Childless couples often enjoy dining in restaurants, but once they are parents, many people fear that pleasurable restaurant meals may be a thing of the past. While romantic dinners for two may be hard to come by, family meals in restaurants can be fun and relaxing, as long as parents plan ahead a bit.
- Practice beforehand: Playing pretend games helps preschoolers to understand what they may encounter in new situations, and restaurant visits are no exception. Parents can help to prepare their little ones by engaging them in imaginative games of "restaurant" at home, taking turns being the customer, server, and cook. Everyone should use their best manners during these practice sessions!
- Let them know your expectations: Talking to kids about appropriate behavior will help them to know how to conduct themselves in restaurants. Explain that they must stay at the table and not disturb other diners with loud or boisterous activity. While you can't expect perfect table manners from young children, common courtesy is a reasonable goal.
- Choose the restaurant carefully: Toddlers and preschool-aged children cannot be expected to sit quietly for extended periods of time, so parents are wise to choose family-friendly restaurants for enjoyable meals. Places that offer booster seats, quiet table games or crayons and coloring book style placemats are best for families with young children.
- Allow them to have their favorite foods: Preschoolers are notoriously picky eaters, so allowing them to select familiar favorites such as chicken fingers, macaroni and cheese, or hot dogs can make them more inclined to be happy diners. Many families enjoy buffets since the wide selection of foods usually means that there is something available to please every family member. Parents should never allow young kids to serve themselves at a buffet table, though. Not only can trays of hot food be dangerous for children, but also little ones' tendencies to grab things with their hands can be distasteful to other diners.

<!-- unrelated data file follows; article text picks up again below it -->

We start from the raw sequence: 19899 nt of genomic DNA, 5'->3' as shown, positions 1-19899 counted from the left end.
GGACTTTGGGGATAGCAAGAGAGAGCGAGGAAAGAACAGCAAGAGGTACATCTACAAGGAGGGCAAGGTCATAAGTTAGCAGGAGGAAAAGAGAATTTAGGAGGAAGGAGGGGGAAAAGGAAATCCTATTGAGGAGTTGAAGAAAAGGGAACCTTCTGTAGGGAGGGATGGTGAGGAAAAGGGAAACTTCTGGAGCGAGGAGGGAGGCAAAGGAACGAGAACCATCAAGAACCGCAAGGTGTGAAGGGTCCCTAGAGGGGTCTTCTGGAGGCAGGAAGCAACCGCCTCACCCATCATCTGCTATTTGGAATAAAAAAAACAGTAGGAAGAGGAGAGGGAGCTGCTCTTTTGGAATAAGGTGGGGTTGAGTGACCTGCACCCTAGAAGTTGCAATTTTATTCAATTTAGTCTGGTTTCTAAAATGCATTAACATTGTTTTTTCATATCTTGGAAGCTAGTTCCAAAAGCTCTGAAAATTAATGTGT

- Try to make the kids comfortable: If your child has a favorite sippy cup, by all means bring it along to the restaurant. In time they will learn to use traditional glassware, but until then, avoiding unnecessary spills can make the visit less stressful for everyone.
- Visit during off-peak times: Small kids aren't the most patient people, so scheduling your meal before the dinner rush is wise. There is usually less of a wait time for meals when the cooks and servers aren't swamped with customer orders.
- Finally, relax! The first few visits may not go well, but with patience and practice, even young children can develop into polite and pleasant restaurant companions!
Today's families eat many of their meals away from home, so teaching kids to be thoughtful dining partners is important. There are few things more appealing than happy, well-mannered children, so parents who take the time to teach their kids to enjoy restaurant outings while being considerate of other diners are sure to enjoy the much-deserved appreciation of the restaurant staff and fellow patrons alike.